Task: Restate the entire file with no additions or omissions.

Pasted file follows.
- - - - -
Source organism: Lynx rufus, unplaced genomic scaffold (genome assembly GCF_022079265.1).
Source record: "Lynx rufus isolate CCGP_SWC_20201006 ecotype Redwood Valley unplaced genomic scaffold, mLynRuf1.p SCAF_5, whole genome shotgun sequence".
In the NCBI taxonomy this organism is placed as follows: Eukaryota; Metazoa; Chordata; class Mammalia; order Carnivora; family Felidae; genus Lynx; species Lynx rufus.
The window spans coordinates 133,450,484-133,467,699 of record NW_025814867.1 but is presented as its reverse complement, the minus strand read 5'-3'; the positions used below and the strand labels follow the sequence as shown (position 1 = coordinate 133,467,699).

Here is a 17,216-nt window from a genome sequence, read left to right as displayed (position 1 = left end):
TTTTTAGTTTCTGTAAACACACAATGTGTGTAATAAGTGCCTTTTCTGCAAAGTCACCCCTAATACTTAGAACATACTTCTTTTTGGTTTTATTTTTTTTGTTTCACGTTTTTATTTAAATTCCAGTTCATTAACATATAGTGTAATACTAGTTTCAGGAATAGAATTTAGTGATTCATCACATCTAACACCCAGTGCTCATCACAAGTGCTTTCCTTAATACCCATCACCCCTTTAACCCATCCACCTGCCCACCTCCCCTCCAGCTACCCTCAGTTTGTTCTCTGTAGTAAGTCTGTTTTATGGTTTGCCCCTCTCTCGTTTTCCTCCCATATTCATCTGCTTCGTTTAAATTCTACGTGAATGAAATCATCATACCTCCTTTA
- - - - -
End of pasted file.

Source organism: Lynx rufus, unplaced genomic scaffold (genome assembly GCF_022079265.1).
Source record: "Lynx rufus isolate CCGP_SWC_20201006 ecotype Redwood Valley unplaced genomic scaffold, mLynRuf1.p SCAF_5, whole genome shotgun sequence".
In the NCBI taxonomy this organism is placed as follows: Eukaryota; Metazoa; Chordata; class Mammalia; order Carnivora; family Felidae; genus Lynx; species Lynx rufus.
The window spans coordinates 133,450,484-133,467,699 of record NW_025814867.1 but is presented as its reverse complement, the minus strand read 5'-3'; the positions used below and the strand labels follow the sequence as shown (position 1 = coordinate 133,467,699).

Here is a 17,216-nt window from a genome sequence, read left to right as displayed (position 1 = left end):
TTTTTAGTTTCTGTAAACACACAATGTGTGTAATAAGTGCCTTTTCTGCAAAGTCACCCCTAATACTTAGAACATACTTCTTTTTGGTTTTATTTTTTTTGTTTCACGTTTTTATTTAAATTCCAGTTCATTAACATATAGTGTAATACTAGTTTCAGGAATAGAATTTAGTGATTCATCACATCTAACACCCAGTGCTCATCACAAGTGCTTTCCTTAATACCCATCACCCCTTTAACCCATCCACCTGCCCACCTCCCCTCCAGCTACCCTCAGTTTGTTCTCTGTAGTAAGTCTGTTTTATGGTTTGCCCCTCTCTCGTTTTCCTCCCATATTCATCTGCTTCGTTTAAATTCTACGTGAATGAAATCATCATACCTCCTTTA